Aspen Skiing Co. raises base pay for employees amid labor shortage
As Aspen Skiing Co. prepares for the upcoming winter season, the company will be recruiting roughly 1,200 new employees with a higher base pay.
This year, the minimum hourly wage for Skico employees will be $13.50, up from $12 last season.
“We are trying to attract and retain good people,” said Skico spokesman Jeff Hanle, adding that the company continues to offer benefits, including a ski pass, health insurance and deep retail discounts. “A lot of this is due to the marketplace … there are not a lot of employees out there.”
Skico has raised employees’ base pay each year for the past few years but this bump is larger than the ones in the past.
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Hanle said the pay raise creates a ripple effect because returning employees who started at $12 hour last year will be bumped up to the $13.50 wage.
The state’s minimum wage is currently $10.20 an hour.
Chris Linsmayer, public affairs director for Colorado Ski Country USA, which represents a consortium of ski resorts in the state, said his organization hasn’t seen any other wage announcements in advance of the 2018-19 season yet.
“Colorado is experiencing a competitive job market, especially in our mountain communities where unemployment rates remain below the statewide average,” he said. “We expect to see a competitive hiring market across the state for employees this winter.”
Skico also offers a dollar an hour bonus for staying through the season.
Skico is planning two job fairs this fall — Sept. 27 and Oct. 25. They will be held at Bumps at Buttermilk from 3 to 6 p.m. That is when the bulk of the workers will apply and get hired.
About 600 beds will be offered to seasonal employees this year, which does not include longer term rentals provided to workers. Hanle said there is a potential for more beds to be negotiated, if needed.
Currently there are 147 job openings listed on Skico’s website, including the unique position of “guest safety representative” for Cloud Nine, an on-mountain restaurant at Highlands that’s known for its party atmosphere.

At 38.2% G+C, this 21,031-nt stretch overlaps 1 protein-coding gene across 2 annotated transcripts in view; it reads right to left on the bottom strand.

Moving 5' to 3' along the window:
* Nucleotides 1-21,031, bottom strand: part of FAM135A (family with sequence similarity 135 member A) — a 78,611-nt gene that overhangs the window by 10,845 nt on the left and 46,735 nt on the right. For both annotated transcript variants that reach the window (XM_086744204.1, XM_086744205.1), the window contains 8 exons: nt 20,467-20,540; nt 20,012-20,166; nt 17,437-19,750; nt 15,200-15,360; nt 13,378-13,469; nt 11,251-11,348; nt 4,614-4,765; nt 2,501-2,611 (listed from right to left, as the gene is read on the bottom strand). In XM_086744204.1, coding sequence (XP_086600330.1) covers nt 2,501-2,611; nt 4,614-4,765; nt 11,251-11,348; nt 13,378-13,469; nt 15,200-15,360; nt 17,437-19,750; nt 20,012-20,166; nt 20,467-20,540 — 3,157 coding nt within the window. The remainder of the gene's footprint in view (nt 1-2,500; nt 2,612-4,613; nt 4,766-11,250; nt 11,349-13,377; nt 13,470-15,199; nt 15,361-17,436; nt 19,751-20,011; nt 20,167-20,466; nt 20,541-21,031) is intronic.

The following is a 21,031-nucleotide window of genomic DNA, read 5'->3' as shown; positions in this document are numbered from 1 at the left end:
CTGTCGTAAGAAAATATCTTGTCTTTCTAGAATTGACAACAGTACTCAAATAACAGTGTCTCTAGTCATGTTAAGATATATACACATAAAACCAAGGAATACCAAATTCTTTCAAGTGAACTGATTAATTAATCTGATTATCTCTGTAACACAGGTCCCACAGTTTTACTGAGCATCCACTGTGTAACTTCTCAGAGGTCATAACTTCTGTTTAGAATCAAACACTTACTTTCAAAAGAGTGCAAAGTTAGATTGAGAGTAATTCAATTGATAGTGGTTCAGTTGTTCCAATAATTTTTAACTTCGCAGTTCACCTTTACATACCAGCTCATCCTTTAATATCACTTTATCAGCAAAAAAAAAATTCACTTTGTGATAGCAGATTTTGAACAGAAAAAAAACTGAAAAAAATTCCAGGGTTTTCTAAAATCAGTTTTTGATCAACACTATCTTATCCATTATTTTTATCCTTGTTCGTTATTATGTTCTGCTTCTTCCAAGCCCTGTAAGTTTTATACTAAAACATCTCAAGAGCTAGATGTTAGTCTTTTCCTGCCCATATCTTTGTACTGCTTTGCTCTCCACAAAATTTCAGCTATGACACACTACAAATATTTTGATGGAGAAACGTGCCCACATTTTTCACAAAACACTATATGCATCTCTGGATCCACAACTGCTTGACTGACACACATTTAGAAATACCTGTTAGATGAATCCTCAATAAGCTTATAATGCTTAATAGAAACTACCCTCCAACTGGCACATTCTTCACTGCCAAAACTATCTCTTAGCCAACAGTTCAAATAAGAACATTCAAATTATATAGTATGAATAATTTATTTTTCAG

The second lunch seating becomes a scene out of a nightclub with loud dance music, and expensive bottles of Champagne being sprayed by guests dancing on the tables in their ski boots.
The elevated level of imbibing created issues a few years ago, when intoxicated guests couldn’t get down the mountain on their own. That forced ski patrol to transport them via snowcat or toboggan, making their end-of-the-day sweep of the mountain go into the night.
“We don’t want to burden the patrol,” Hanle said. “They don’t need to be babysitters at the end of the day.”
He said the guest safety representative position was created three years ago. But the impetus centered on safety — helping people who are hurt, or realize the terrain is beyond their capabilities, Hanle added.
But there’s no denying that the position, based on the job description, is to monitor the partying.
The essential functions of the job include:
• Assess intoxication levels of guests using TIPS training guidelines.
• Advise restaurant management of any guests who show signs of intoxication, to prevent further service of alcohol.
• Discreetly provide guests with an option of nonalcoholic beverages when appropriate.
• Operate the snowcat as needed to provide transportation to guests who are unable to safely ski/ride to the base.
Hanle said bringing people down the mountain via snowcat is not a regular service and should not be advertised as such.
He confirmed that the guest safety representative position is unique to Highlands and there is no similar position at Skico’s other three mountains.
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Aspen Skiing Co. and most of the Colorado ski industry were cruising along in a second strong season, until the coronavirus crisis forced their closure on March 14. Skier visits would typically be announced this week, but the ski industry is focused on forging ahead rather than looking back.